Americans relationship with food and cooking is pretty intense. Some say its obsessive. Others say its unhealthy. Whatever you want to call it, people are passionate about their food. And it appears that food loving Americans are thrilled about the prospect of cooking and attempting new recipes at home. Eighty percent of Americans aged 18 and older enjoy frequently cooking at home, according to a 2010 Harris poll. As a result of this interest, eight in ten adults watch cooking television shows, according to that same Harris marketing poll. Fifteen percent of that 80 percent claim to watch cooking shows very often. This public interest has led to the increase in cooking advice, cooking help, tips, and recipes that can be found on the thousands upon thousands of online resources such as websites and blogs. There are cooking advice and cooking help online sources to meet any dietary lifestyle, taste, cooking skill level, demographic, or occasion.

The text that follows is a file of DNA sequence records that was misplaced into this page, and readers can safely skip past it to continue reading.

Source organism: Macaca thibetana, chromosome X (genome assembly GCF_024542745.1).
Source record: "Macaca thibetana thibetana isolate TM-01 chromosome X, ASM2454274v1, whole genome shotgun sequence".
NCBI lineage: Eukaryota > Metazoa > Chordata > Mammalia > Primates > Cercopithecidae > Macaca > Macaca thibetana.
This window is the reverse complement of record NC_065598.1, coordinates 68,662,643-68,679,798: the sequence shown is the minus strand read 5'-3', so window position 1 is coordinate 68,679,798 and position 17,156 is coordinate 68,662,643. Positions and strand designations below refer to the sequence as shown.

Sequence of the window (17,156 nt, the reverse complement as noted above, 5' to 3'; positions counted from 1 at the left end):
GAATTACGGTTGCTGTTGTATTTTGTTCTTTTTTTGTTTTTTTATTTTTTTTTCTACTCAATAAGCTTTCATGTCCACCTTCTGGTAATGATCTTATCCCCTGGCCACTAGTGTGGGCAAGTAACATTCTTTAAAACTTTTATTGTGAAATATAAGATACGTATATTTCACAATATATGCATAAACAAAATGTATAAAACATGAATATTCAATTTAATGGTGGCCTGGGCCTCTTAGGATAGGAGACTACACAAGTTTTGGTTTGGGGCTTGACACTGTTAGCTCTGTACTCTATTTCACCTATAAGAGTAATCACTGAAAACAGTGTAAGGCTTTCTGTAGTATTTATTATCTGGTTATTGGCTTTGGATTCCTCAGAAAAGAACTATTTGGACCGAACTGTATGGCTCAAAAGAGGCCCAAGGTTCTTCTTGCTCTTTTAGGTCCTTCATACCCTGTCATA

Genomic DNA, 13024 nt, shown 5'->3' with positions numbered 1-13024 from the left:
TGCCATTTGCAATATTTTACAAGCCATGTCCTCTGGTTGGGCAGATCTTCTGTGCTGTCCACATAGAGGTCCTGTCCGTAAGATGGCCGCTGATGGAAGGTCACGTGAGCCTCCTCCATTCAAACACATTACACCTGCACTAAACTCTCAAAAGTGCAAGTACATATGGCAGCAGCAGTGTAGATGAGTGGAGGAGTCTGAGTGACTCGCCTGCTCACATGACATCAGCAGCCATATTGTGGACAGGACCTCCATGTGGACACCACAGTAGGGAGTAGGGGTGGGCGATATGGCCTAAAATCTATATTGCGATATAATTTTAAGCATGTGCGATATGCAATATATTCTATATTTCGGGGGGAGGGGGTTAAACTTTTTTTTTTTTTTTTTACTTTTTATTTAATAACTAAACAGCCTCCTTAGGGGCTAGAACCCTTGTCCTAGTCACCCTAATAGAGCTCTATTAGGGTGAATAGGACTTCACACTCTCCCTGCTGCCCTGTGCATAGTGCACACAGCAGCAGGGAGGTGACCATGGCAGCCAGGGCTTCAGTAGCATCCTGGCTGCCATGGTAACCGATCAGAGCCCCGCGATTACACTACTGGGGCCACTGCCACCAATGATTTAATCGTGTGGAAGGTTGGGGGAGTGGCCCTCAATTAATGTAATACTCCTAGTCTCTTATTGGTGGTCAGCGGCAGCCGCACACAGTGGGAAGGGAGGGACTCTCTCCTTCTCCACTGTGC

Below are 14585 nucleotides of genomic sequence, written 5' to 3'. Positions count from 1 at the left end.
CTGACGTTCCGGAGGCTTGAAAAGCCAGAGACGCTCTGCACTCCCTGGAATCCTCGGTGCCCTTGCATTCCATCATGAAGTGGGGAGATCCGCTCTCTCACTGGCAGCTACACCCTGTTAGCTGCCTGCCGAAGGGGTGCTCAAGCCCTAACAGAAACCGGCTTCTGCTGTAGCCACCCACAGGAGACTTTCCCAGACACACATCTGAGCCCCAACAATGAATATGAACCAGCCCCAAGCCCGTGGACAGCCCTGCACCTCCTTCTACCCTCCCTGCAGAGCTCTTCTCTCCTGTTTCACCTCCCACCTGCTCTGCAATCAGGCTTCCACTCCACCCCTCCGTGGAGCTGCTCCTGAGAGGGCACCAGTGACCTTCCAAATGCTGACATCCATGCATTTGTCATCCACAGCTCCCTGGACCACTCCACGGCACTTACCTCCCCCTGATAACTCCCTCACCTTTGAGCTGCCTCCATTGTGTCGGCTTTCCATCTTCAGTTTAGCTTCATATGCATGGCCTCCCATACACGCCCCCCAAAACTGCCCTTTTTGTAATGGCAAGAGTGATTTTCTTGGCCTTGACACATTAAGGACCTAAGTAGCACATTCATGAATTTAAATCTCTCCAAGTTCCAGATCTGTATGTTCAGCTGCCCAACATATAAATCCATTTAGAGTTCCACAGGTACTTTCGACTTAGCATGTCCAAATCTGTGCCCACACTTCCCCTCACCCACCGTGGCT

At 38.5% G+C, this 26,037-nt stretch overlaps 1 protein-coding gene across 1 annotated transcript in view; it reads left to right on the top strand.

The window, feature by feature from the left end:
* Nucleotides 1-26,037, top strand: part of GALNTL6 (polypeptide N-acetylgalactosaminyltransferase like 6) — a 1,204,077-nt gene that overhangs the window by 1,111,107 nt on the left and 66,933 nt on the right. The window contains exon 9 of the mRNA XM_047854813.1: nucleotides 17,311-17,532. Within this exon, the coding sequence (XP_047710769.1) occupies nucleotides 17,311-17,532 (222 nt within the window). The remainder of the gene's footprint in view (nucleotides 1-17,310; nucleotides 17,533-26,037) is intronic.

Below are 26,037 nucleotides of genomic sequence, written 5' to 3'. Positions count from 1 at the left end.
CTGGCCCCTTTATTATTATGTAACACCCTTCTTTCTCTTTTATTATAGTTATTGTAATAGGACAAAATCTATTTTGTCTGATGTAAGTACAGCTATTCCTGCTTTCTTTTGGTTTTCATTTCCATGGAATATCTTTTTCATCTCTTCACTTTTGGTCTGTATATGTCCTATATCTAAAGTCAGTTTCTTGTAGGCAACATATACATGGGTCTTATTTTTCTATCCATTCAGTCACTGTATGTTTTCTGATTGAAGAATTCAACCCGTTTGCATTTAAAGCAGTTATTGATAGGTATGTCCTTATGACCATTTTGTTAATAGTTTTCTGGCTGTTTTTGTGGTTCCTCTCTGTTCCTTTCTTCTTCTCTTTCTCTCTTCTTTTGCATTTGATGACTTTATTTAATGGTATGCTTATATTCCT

There are online cooking advice resources for beginners, proficient chefs, raw foodies, meat eaters, low carb addicts, or even for bakers obsessed with french desserts. There are also online communities that get very specific, such as discussing which is the best knife to use for different cuts of meat, as well as hotly debated topics such as how to cook the perfect ham. Basically, whatever your preference or interest, there is likely a cooking advice resource (or two or hundred) to match your need.
Regardless of skill level or dietary lifestyle preferences, age is factor when it comes to who seeks cooking advice online or from other forms of media. More than half of baby boomers, aged 46 to 64, are the people watching cooking advice shows very often or occasionally. Americans aged 18 to 33 say they rarely or never watch cooking advice shows. Forty one percent of Americans who enjoy cooking end up cooking at home at least five times a week. This translates into a lot time potentially spent searching cooking advice resources and online cooking help.